Thursday, March 31, 2016

Samuel Warner's 1867 No. 112 Franklin Street

Although No. 114 (left) was constructed later and designed by a different architect, it was an identical match to No. 112.

In the 1840s James L. Waugh and his family lived in their comfortable 25-foot wide wooden house at No. 112 Franklin Street.  Within a decade the neighborhood was changing, as businesses moved into many of the Federal-style houses.  In 1854 Waugh was operating his “gold leaf and gold foil” business from his residence, while living upstairs.

Things changed for Waugh when the country was thrown into conflict.  A captain in the New York National Guard, he marched off when the Civil War erupted in April 1861.  The New York Times remarked “he will doubtless prove that he is quite able to win, in war, the laurels he has so long worn in peace.”

Waugh commanded Company H, better known as the “Tompkins Blues.”  In the spring of 1862 his son was seriously ill and, after “having with great difficulty obtained a brief furlough,” Capt. Waugh returned to Franklin Street to see him.  He placed a notice in newspapers that he would gladly take letters and small parcels back to his soldiers if their families would drop them off at his Franklin Street house.

The Civil War ended in May 1865 and soldiers returned to New York, replenishing the workforce.  Construction in the city, which had significantly slowed, ramped up as life slowly returned to normalcy.  The burst of construction projects included the demolition of James L. Waugh’s former home.

 In 1866 real estate operator Max Weil demolished the two-story house and commissioned architect Samuel Adams Warner to design a modern factory building.  Completed a year later, the structure’s upper four floors were faced in gleaming white marble.  The retail space, three steps above the sidewalk, wore a cast iron storefront with elaborate Corinthian columns and pilasters.  The upper floors were distinguished with segmentally-arched openings flanked by Doric pilasters.

On May 17, 1867 The New York Times remarked on the dramatic changes in the neighborhood.  “Although but few of those who have passed through the streets at right angles to, and parallel to, Broadway below Canal-street, can have failed to express astonishment at the extraordinary transformation going on in that locality, yet the number who have had any clear idea of the vast sums of money which are being expended there, have not been many.  This change has been going on since early in 1865.”  Included in the article’s dizzying list of new and under-construction buildings was Weil’s No. 112 Franklin Street, with construction costs at $40,000—in the neighborhood of $662,000 in 2016.

Interestingly, when Elliot C. Cowdin embarked on a similar project a year later, he hired Warner’s architect brother (Benjamin and Samuel shared an office) to design his building.  The result was a carbon-copy.  The two identical marble structures appear, obviously, as a single building.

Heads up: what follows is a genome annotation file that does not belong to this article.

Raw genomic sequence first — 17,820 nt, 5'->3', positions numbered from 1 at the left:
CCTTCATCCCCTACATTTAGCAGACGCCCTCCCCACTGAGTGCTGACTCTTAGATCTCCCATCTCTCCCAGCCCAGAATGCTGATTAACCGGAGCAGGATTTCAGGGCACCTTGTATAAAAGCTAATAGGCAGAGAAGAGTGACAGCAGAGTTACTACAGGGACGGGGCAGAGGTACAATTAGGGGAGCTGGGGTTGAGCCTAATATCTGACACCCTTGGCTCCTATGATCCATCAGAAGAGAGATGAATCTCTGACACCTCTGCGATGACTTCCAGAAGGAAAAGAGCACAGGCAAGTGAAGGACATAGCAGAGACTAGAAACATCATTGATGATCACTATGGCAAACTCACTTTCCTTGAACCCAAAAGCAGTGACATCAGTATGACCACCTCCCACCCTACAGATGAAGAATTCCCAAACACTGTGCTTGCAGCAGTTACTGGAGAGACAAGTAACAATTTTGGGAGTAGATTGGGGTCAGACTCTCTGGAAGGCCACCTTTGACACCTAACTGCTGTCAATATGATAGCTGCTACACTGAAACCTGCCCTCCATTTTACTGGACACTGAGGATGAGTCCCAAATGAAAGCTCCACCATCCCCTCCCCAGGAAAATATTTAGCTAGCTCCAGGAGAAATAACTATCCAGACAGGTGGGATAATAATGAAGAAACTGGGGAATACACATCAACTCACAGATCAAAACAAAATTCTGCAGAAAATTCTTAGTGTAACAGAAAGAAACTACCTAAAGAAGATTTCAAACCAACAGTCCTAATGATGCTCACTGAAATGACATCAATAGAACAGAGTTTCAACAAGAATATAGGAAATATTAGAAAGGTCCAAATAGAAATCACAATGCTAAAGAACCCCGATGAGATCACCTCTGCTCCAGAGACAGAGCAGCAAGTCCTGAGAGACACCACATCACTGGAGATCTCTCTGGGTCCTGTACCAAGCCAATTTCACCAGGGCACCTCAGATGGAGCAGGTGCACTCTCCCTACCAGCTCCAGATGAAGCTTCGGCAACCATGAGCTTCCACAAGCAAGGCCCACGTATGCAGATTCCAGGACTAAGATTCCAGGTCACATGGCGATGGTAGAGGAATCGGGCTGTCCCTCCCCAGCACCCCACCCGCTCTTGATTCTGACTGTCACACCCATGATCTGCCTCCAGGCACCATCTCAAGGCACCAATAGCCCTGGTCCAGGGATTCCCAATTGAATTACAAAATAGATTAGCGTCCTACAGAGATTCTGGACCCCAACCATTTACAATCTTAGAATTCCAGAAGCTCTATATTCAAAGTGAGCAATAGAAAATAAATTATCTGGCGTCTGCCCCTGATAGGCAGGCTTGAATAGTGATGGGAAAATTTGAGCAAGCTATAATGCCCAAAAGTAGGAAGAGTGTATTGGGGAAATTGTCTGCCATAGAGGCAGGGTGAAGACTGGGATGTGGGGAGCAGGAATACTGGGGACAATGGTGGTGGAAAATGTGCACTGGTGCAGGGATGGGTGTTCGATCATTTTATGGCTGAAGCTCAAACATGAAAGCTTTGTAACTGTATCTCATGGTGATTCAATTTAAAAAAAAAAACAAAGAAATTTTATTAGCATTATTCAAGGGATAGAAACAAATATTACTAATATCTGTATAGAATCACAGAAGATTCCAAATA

No. 112 filled with dry goods and apparel merchants and manufacturers.  Among the first was Louis Weddigen & Company, importers and commission merchants.  The store became home to Campbell & Elliott, dealers in woolen goods.  By the early 1870s the second floor was leased to L. Solomon & Co., manufacturers of boys’ clothing; and the third and fifth stories were occupied by Gottfried August.

On the afternoon of Sunday, March 24, 1872 fire broke out in L. Solomon & Company’s factory.  With the building vacant the blaze spread upward.  By the time fire fighters extinguished the fire, L. Solomon & Company had suffered $5,000 in losses; and Gottfried August lost $1,000 in cloth.  The ground floor shop suffered water damage of about $500. 

Max Weill paid about $1,000 to repair the fire damage and things returned to normal at No. 112 Franklin Street.  The building was burglarized in 1875 by the career criminal John Richard Dolan.  The crook’s final arrest took place following the highly-publicized murder of wealthy brush manufacturer James H. Noe.  On the morning of Sunday, August 22, 1875 Noe surprised Dolan burglarizing his factory.  A violent scuffle ended in Noe’s death.

Prior to Dolan’s execution on April 21, 1876 The Times remarked “When he was arrested by Detective Dorsey he had in his possession part of the proceeds of a burglary at No. 112 Franklin street, committed a few days before, and on the night of his arrest a valise which had been stolen from No. 112 Franklin street was found in a hallway, near Dolan’s house.”

One concern not involved in the dry goods trade was F. H. Leggett, a wholesale grocery firm.  The company leased space in the building in the 1890s.  One Monday, April 1, 1895 an executive decided not to go directly to his home in Demorest, New Jersey after work.  Instead he started drinking.

Chris Johnson struck up a conversation with two women, 25-year old Josie Cole and 21-year old Annie Edwards in a saloon on the corner of 26th Street and Seventh Avenue.  The three drank until about 2:00 in the morning, and then left the bar together.  And then Chris Johnson learned what many Victorians already knew: unescorted women who frequented saloons and drank with strangers were rarely to be trusted.

On the street corner the women doubled up on Johnson, robbing him of $200 in cash and a $200 check (a significant $11,600 in 2016 dollars).  While Johnson looked for a policeman, a witness followed the women.  The Evening World reported “Josiah Julius, a colored man…saw the row on the street when the robbery occurred, and followed the women to various saloons.”